Comic publisher Egmont has been accused of reducing independent news stockists to second class retailers after launching a pilot scheme that sees two of its titles supplied to supermarkets first.

 

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All retailers were due to receive copies of Lego Star Wars and pre teen title Toxic. But from the next edition, supermarkets and multiple retailers who are served out of Menzies in Wakefield and Smiths News in Newcastle will be exclusively supplied with copies of these two titles first. Independent retailers in those areas will only receive their supply four weeks later and the copies they receive will be ones that have not sold in the larger stores and have been returned.

This trial was condemned at the NFRN’s September national council meeting in Leicester.

Read the full press release below.

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NFRN publishes Q&A guidance on Egmont publishing trial

20 September 2018

The NFRN has published a new Q&A guidance document to help answer any questions you may have regarding the Egmont publishing trial.

 

 

Take part in our Egmont Poll

 

 

What members are saying

Have your say by calling NFRN Connect on 0800 121 6376 (free from UK landline) or email connect@nfrn.org.uk 

Second hand magazines will come damaged and look pre-handled.

If publishers are looking to kill off independent newsagents this is a great way to go about it. When I first read about it I thought it was a joke. I’m astonished that having had time to reflect that Egmont are still intend on pressing ahead with the trial.

This will drive custom to the supermarkets. If rolled out, this will damage my trade significantly.

Publishers need to understand just how valuable independent retailers are to the industry. Independents are in all corners of the country where multiples are not. The proposals are insulting and disgusting and create a feeling that independents are second class retailers.

It’s a sad day for the newspaper and magazine industry that this proposal was even given the light of day. Where will this end?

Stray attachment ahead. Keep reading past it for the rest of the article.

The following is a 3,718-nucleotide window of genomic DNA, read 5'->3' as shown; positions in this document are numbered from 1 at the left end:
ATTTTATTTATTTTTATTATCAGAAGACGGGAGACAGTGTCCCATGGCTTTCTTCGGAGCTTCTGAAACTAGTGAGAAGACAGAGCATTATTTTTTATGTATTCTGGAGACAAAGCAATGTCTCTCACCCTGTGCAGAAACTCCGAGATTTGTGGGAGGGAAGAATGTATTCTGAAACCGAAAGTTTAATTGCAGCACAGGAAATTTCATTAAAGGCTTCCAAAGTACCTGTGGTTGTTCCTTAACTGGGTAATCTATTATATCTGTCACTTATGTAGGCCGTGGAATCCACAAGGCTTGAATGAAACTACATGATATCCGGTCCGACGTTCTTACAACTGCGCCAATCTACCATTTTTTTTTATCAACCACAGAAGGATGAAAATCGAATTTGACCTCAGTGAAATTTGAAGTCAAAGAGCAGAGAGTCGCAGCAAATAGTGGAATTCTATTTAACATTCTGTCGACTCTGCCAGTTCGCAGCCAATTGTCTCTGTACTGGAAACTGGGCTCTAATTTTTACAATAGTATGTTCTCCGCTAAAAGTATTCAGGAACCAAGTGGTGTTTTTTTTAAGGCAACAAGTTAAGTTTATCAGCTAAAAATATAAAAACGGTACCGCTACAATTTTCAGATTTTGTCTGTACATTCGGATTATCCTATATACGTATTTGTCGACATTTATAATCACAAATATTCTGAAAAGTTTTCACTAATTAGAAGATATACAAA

My shop is in a small village around eight miles away from a supermarket or multiple so my customers will either have to wait longer to get the two titles or, what particularly concerns me, will cut him out and get them will their are doing their weekly shop.

Industry Views

 

NFRN condemns Egmont for game changer that reduces independent news stockists to second class retailers

7 September 2018

Comic publisher Egmont has been accused of reducing independent news stockists to second class retailers after launching a pilot scheme that sees two of its titles supplied to supermarkets first.

This week, all retailers were due to receive copies of Lego Star Wars and pre teen title Toxic. But from the next edition, supermarkets and multiple retailers who are served out of Menzies in Wakefield and Smiths News in Newcastle will be exclusively supplied with copies of these two titles first. Independent retailers in those areas will only receive their supply four weeks later and the copies they receive will be ones that have not sold in the larger stores and have been returned.

This trial was condemned at the NFRN’s national council meeting in Leicester this week (September 4 and 5).

Addressing national councillors, NFRN National President Mike Mitchelson denounced the move as “hare-brained”, adding that it would reduce independent news stockists to “second class retailers”.

“Egmont and Seymour are looking at an experiment of putting copies into supermarkets exclusively and following the recall after four weeks distributing the returns to independent outlets.  This is wrong and ludicrous and we should not be treated as second class retailers”, Mr Mitchelson said.

Both Egmont and Seymour, who distribute the two titles, had been challenged by the NFRN and it would continue to make forceful representations to get the companies to think again, Mr Mitchelson continued.

Remonstrations would also be made to the Professional Publishers Association (PPA) and to the Press Distribution Forum (PDF) as the pilot represented a major shift in the way that magazines are distributed.

NFRN Head of News Brian Murphy added: “This is a real game changer. Egmont is actually discriminating against independent retailers and that is totally unacceptable.

“It could also have repercussions for consumers too as it’s a well known fact that many comics are bought by mums and their children at their local independent store. As a result of this trial, consumers could unwittingly, but easily, buy the same edition twice. The independent retailer will then be the one who has to refund them.

“I’m sure that the CMA will be interested to hear of our concerns, especially about the negative impact this will have on the consumer.”

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